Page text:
This is a crucial distinction to citizens, like myself, who believe that each abortion results in the death of a human being.  If the abortions were compelled by law, as they often are in China, we would have to seriously consider, in your words, "overthrowing the government that [forced] this to happen."  Even at this juncture, some have raised the question of whether we are nearing a time when "the Church collectively [must] decide at what point a government becomes sufficiently corrupt that a believer must resist it." http://www.firstthings.com/article.php3?id_article=3945 

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January 29, 2009 | Permalink | TrackBack (0)

What abortion analogy works for progressives?

Greg Pocak has a challenge for "progressives" regarding abortion:

I appreciated your comments on the Mirror of Justice blog regarding whether abortion is a holocaust.  I don’t agree with you (well, I do agree that killing a 12 year old is subjectively worse—for the audience—than killing a fetus, but I would argue that as far as the fetus and 12 yo are concerned personally, it’s not a whole lot different. Especially since the fetus can experience pain and some degree of awareness much earlier than expected.  And even if they didn’t, objectively you’re still killing human life.  And yes, you do sound like a Pinker who lacks the courage to take your argument to its logical conclusion) .  But, that said,  I respect that you had the courage to write what you did “out loud.”  I respect your honest and forthright attempt to wrestle with this.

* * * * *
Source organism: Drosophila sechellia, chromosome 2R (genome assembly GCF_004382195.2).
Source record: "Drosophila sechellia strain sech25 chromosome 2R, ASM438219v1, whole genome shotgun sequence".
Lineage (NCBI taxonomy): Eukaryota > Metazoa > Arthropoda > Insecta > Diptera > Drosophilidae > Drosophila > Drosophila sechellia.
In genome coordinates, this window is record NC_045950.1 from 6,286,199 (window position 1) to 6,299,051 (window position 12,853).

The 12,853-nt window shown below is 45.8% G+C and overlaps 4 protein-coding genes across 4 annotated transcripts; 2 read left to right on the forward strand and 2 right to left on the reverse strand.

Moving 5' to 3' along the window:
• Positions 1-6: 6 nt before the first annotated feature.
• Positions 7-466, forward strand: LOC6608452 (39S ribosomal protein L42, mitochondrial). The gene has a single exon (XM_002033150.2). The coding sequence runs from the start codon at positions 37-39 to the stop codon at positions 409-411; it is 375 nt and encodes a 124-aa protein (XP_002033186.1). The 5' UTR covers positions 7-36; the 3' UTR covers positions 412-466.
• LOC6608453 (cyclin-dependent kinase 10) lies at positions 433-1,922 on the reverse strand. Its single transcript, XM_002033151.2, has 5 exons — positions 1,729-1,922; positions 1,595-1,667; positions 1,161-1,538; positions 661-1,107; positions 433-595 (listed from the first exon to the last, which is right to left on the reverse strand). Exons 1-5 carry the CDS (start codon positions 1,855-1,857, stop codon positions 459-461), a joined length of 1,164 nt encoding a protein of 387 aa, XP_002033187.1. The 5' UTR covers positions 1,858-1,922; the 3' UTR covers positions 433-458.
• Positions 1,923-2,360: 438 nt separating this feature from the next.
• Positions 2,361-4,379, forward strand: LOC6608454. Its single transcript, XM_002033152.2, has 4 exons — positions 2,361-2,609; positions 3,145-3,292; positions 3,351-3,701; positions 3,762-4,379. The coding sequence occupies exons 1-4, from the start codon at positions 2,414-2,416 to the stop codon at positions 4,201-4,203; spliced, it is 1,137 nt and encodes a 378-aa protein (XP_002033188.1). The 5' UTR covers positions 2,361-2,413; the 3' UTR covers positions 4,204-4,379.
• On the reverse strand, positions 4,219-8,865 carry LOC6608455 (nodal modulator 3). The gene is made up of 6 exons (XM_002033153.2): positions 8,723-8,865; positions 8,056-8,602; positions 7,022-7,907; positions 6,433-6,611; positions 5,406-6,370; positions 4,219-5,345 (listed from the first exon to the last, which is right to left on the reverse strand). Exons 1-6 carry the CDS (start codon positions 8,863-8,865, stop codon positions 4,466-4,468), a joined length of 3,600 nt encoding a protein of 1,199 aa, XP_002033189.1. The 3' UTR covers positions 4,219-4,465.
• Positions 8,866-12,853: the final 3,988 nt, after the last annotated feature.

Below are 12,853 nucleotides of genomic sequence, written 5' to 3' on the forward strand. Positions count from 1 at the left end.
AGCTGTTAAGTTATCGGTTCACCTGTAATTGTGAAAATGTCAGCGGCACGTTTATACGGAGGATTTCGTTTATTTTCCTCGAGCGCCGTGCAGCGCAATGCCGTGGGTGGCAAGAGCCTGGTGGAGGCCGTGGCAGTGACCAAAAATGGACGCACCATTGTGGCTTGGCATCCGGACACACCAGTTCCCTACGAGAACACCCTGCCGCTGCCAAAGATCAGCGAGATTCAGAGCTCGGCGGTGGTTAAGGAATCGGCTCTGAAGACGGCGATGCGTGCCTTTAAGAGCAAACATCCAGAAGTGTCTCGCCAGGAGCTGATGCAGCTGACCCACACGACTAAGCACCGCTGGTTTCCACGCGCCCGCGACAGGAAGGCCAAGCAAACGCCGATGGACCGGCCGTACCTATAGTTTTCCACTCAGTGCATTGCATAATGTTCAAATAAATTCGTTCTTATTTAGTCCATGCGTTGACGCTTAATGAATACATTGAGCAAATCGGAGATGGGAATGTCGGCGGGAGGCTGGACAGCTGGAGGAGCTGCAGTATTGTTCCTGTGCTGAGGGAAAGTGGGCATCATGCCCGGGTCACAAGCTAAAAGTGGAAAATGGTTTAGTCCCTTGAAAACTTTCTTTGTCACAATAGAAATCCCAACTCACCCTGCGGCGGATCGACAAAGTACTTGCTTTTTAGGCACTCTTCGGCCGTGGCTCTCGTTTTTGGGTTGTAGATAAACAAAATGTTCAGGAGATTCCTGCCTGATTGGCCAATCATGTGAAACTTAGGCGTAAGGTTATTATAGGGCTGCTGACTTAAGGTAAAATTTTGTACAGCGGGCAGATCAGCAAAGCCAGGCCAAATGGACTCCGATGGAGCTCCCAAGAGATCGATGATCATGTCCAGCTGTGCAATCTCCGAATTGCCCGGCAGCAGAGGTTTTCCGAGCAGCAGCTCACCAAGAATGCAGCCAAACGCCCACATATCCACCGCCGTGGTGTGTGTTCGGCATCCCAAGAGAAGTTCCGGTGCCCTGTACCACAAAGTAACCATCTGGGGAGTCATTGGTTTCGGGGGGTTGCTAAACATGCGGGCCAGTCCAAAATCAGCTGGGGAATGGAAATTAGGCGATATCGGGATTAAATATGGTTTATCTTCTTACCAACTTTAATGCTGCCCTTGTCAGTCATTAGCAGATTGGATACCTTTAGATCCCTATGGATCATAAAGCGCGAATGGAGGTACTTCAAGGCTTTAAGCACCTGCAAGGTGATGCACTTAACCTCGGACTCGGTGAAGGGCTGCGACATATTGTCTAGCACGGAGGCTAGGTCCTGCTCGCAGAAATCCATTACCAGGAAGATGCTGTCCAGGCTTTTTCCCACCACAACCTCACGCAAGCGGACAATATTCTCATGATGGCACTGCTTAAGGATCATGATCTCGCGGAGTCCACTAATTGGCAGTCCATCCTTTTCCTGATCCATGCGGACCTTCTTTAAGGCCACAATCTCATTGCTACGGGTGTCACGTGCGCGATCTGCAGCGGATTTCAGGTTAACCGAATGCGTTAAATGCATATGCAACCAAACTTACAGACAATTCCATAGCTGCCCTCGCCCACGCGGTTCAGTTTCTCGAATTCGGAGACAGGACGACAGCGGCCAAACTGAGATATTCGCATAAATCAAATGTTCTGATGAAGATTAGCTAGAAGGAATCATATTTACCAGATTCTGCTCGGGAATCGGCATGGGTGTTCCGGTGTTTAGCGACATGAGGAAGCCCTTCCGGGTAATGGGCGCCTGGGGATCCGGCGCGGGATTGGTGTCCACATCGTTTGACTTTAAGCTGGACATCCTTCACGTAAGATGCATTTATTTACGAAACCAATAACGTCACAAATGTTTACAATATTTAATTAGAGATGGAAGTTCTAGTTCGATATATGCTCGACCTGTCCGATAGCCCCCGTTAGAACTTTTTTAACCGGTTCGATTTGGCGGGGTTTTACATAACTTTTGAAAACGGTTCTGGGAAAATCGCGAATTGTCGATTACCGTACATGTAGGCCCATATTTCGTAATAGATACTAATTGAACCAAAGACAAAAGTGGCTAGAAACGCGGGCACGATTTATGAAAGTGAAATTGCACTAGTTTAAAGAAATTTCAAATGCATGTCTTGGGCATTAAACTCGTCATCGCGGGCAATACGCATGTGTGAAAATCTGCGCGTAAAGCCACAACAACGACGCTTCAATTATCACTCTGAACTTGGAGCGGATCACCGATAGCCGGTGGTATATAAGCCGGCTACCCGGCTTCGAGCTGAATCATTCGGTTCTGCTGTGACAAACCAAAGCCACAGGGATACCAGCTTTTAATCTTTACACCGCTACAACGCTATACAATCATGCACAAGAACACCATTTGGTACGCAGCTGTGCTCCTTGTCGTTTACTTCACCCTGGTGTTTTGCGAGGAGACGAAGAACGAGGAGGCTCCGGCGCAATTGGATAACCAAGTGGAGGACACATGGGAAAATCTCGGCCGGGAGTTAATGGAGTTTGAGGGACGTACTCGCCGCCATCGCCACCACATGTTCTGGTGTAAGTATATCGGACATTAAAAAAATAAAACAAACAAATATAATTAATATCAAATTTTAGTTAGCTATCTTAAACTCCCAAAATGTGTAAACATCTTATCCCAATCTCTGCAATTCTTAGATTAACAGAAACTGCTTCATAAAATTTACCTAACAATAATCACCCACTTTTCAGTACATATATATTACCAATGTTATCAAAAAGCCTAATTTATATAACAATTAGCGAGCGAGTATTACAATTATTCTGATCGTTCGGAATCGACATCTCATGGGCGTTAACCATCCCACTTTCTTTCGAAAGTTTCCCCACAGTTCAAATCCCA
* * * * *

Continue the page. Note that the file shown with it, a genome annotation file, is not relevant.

I have a somewhat tangential question, though.

Your comments are, in some way, similar to Cathleen Kaveny’s comments at dotCommonweal the other day who stated that she rejected the pro-life “analogy” that being “moderate on abortion is akin to being moderate on slavery.”  Likewise, at the America blog, a commenter essentially said that while he knows that objectively abortion is murder, he is uncomfortable with the term because it makes the women who have abortions, “ murderers”—and  thus the analogy complicates the Church’s ability to be pastoral to post abortive women.